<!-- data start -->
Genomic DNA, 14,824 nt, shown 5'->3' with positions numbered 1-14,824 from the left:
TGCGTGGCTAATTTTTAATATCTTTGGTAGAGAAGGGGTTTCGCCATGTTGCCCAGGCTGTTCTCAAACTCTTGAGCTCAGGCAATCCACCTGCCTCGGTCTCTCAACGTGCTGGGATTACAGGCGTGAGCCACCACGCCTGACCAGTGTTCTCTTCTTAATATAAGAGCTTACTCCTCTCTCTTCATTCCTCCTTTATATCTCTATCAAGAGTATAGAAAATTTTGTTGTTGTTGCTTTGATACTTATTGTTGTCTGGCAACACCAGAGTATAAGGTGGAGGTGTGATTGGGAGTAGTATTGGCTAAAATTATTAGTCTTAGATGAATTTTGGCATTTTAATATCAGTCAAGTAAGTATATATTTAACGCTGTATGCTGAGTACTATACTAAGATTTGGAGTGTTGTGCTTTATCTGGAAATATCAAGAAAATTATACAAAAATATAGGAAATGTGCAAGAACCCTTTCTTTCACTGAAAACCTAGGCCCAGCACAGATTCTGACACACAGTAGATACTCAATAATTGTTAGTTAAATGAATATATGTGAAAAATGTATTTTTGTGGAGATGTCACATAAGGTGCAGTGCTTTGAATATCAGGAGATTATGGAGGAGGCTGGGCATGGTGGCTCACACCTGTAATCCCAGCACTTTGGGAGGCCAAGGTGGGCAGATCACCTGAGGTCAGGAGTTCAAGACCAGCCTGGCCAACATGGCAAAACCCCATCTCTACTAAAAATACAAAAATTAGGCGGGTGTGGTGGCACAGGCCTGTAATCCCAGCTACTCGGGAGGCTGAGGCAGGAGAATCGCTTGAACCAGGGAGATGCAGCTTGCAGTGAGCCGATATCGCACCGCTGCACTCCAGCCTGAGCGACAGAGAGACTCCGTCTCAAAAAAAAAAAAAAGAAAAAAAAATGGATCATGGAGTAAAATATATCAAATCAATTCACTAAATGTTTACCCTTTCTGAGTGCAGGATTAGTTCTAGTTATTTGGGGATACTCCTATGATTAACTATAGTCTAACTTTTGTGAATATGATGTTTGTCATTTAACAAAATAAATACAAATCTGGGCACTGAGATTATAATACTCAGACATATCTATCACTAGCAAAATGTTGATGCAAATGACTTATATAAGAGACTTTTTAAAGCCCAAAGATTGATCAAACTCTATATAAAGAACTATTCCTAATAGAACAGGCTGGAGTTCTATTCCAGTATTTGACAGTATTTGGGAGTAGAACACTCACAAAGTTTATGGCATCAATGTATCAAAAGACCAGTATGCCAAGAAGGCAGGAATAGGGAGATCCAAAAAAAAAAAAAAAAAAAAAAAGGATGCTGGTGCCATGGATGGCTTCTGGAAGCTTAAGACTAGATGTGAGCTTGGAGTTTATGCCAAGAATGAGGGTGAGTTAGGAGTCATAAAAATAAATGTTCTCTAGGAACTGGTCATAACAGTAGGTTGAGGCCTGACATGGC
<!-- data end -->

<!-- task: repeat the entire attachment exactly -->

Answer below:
Genomic DNA, 14,824 nt, shown 5'->3' with positions numbered 1-14,824 from the left:
TGCGTGGCTAATTTTTAATATCTTTGGTAGAGAAGGGGTTTCGCCATGTTGCCCAGGCTGTTCTCAAACTCTTGAGCTCAGGCAATCCACCTGCCTCGGTCTCTCAACGTGCTGGGATTACAGGCGTGAGCCACCACGCCTGACCAGTGTTCTCTTCTTAATATAAGAGCTTACTCCTCTCTCTTCATTCCTCCTTTATATCTCTATCAAGAGTATAGAAAATTTTGTTGTTGTTGCTTTGATACTTATTGTTGTCTGGCAACACCAGAGTATAAGGTGGAGGTGTGATTGGGAGTAGTATTGGCTAAAATTATTAGTCTTAGATGAATTTTGGCATTTTAATATCAGTCAAGTAAGTATATATTTAACGCTGTATGCTGAGTACTATACTAAGATTTGGAGTGTTGTGCTTTATCTGGAAATATCAAGAAAATTATACAAAAATATAGGAAATGTGCAAGAACCCTTTCTTTCACTGAAAACCTAGGCCCAGCACAGATTCTGACACACAGTAGATACTCAATAATTGTTAGTTAAATGAATATATGTGAAAAATGTATTTTTGTGGAGATGTCACATAAGGTGCAGTGCTTTGAATATCAGGAGATTATGGAGGAGGCTGGGCATGGTGGCTCACACCTGTAATCCCAGCACTTTGGGAGGCCAAGGTGGGCAGATCACCTGAGGTCAGGAGTTCAAGACCAGCCTGGCCAACATGGCAAAACCCCATCTCTACTAAAAATACAAAAATTAGGCGGGTGTGGTGGCACAGGCCTGTAATCCCAGCTACTCGGGAGGCTGAGGCAGGAGAATCGCTTGAACCAGGGAGATGCAGCTTGCAGTGAGCCGATATCGCACCGCTGCACTCCAGCCTGAGCGACAGAGAGACTCCGTCTCAAAAAAAAAAAAAAGAAAAAAAAATGGATCATGGAGTAAAATATATCAAATCAATTCACTAAATGTTTACCCTTTCTGAGTGCAGGATTAGTTCTAGTTATTTGGGGATACTCCTATGATTAACTATAGTCTAACTTTTGTGAATATGATGTTTGTCATTTAACAAAATAAATACAAATCTGGGCACTGAGATTATAATACTCAGACATATCTATCACTAGCAAAATGTTGATGCAAATGACTTATATAAGAGACTTTTTAAAGCCCAAAGATTGATCAAACTCTATATAAAGAACTATTCCTAATAGAACAGGCTGGAGTTCTATTCCAGTATTTGACAGTATTTGGGAGTAGAACACTCACAAAGTTTATGGCATCAATGTATCAAAAGACCAGTATGCCAAGAAGGCAGGAATAGGGAGATCCAAAAAAAAAAAAAAAAAAAAAAAGGATGCTGGTGCCATGGATGGCTTCTGGAAGCTTAAGACTAGATGTGAGCTTGGAGTTTATGCCAAGAATGAGGGTGAGTTAGGAGTCATAAAAATAAATGTTCTCTAGGAACTGGTCATAACAGTAGGTTGAGGCCTGACATGGC